16 August 2011
16 August 2011
The Stanford Solar Car Project has officially unveiled Xenith, a solar-powered vehicle that boasts several industry-leading technological innovations, including a lightweight carbon composite chassis.
""The plan is to win,"" said Nathan Hall-Snyder, President of the Stanford Solar Car Project, a group of undergraduates dedicated to building and racing solar-powered vehicles. In October, after two years of hard work on their latest creation, Xenith, the team will be heading to Australia to compete in the World Solar Challenge, held every two years.
The Xenith has been built in Stanford’s Volkswagen Automotive Innovation Laboratory and Hall-Snyder said ""This year we focused on designing the most aerodynamic shell possible, and then designed everything else to fit inside."" According to Stanford the car weighs just 375 pounds which is down to its 4-inch thin chassis that is made of a unique blend of carbon fibre, titanium and aluminium. Stanford University explain that the vehicle creates less aerodynamic drag than a rider on a bicycle and it can cruise continuously at over 55 miles per hour fueled only by the sun.
Stanford says that during the school year, late-night work sessions are common, including one marathon 45-hour session to ""bake"" the composite body of the vehicle.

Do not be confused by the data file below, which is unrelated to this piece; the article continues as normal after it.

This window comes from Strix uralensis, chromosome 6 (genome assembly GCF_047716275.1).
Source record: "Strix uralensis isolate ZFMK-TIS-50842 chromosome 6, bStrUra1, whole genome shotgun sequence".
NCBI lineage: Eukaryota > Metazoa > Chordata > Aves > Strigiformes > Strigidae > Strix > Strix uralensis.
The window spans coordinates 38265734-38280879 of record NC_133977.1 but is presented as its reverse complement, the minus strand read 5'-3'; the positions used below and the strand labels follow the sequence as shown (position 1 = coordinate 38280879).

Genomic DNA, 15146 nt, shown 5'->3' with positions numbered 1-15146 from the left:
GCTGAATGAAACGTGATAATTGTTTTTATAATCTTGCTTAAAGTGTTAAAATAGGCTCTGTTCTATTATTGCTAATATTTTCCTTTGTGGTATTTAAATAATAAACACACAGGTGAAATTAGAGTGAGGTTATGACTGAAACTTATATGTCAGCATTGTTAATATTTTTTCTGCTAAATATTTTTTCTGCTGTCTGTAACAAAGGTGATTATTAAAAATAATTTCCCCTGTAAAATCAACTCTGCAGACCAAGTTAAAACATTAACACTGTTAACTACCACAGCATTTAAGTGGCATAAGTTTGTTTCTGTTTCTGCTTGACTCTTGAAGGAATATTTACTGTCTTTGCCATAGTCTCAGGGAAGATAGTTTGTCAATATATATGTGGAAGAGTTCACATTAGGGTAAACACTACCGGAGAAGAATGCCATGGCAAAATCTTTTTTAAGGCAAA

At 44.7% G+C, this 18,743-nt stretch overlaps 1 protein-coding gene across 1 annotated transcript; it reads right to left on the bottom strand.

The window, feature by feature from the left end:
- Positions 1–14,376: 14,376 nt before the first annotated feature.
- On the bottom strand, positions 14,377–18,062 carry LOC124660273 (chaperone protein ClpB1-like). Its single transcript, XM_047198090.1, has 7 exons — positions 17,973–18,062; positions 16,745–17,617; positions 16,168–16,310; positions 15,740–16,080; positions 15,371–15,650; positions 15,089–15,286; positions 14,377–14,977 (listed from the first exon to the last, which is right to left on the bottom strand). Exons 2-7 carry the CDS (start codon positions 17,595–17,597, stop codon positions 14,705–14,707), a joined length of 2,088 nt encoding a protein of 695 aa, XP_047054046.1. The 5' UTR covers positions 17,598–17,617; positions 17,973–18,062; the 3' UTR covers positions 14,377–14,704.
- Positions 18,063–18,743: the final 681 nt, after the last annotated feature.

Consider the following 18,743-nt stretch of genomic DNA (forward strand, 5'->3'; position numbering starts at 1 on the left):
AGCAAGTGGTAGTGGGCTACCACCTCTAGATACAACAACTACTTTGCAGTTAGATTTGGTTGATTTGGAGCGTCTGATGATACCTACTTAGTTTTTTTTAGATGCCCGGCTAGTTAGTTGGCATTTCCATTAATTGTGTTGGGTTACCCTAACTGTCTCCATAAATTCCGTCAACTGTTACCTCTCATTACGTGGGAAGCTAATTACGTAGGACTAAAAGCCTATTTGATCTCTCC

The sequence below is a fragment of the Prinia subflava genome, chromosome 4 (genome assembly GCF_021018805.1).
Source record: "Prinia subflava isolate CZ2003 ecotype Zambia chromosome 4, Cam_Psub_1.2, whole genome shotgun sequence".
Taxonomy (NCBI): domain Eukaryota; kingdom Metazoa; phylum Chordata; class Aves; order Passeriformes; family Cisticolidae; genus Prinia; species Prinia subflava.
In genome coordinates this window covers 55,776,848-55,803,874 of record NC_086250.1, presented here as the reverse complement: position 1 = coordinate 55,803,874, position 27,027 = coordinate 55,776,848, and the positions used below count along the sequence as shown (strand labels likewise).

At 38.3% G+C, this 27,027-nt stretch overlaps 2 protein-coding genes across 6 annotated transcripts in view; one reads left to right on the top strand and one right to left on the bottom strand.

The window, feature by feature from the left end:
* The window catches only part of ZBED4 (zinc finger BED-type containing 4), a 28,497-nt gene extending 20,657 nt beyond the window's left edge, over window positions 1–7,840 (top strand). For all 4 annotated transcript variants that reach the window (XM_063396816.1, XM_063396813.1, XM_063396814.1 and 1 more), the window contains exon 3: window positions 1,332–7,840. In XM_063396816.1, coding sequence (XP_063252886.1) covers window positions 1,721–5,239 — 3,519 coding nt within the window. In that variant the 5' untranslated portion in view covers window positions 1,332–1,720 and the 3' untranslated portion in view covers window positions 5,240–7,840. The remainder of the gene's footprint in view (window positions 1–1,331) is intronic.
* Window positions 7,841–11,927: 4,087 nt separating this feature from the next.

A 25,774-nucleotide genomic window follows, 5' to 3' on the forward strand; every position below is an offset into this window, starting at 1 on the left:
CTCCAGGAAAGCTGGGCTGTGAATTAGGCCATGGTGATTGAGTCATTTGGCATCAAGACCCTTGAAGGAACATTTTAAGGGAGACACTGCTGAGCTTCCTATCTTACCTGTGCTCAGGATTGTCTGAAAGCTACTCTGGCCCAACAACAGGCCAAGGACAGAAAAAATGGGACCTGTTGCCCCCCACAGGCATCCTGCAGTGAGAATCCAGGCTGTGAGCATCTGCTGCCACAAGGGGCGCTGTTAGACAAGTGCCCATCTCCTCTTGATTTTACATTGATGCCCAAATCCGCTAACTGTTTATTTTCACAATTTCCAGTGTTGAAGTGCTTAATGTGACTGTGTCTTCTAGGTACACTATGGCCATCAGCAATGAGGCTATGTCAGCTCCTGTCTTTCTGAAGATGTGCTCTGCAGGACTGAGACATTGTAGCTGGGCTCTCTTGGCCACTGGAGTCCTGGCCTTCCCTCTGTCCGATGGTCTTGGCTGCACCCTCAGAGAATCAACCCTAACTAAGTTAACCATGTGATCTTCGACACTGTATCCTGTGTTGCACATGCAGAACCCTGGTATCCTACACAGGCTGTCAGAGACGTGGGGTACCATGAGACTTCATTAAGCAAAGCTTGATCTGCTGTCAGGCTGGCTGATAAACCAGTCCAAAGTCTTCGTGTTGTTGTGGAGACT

The 11th World Solar Challenge in Australia will see Stanford racing against 30 other teams, including cars from 20 countries.
The Massachusetts Department of Transportation (MassDOT) selected a lightweight FiberSPAN fibre reinforced polymer (FRP) bridge deck, manufactured by Composite Advantage, for the Rugg Bridge on Route 57.
Alvant has been appointed to work on a two-year, £28 million project titled Large Landing Gear of the Future, which aims to deliver a 30% weight reduction and assist the aerospace industry’s drive to reduce fuel consumption and carbon emissions.
Hexadrone’s 3D printed Tundra prototype, manufactured by CRP Technology via laser sintering (LS) technology using Windform SP and Windform XT 2.0 carbon composite materials, has won the Red Dot Award 2018 in the drone category.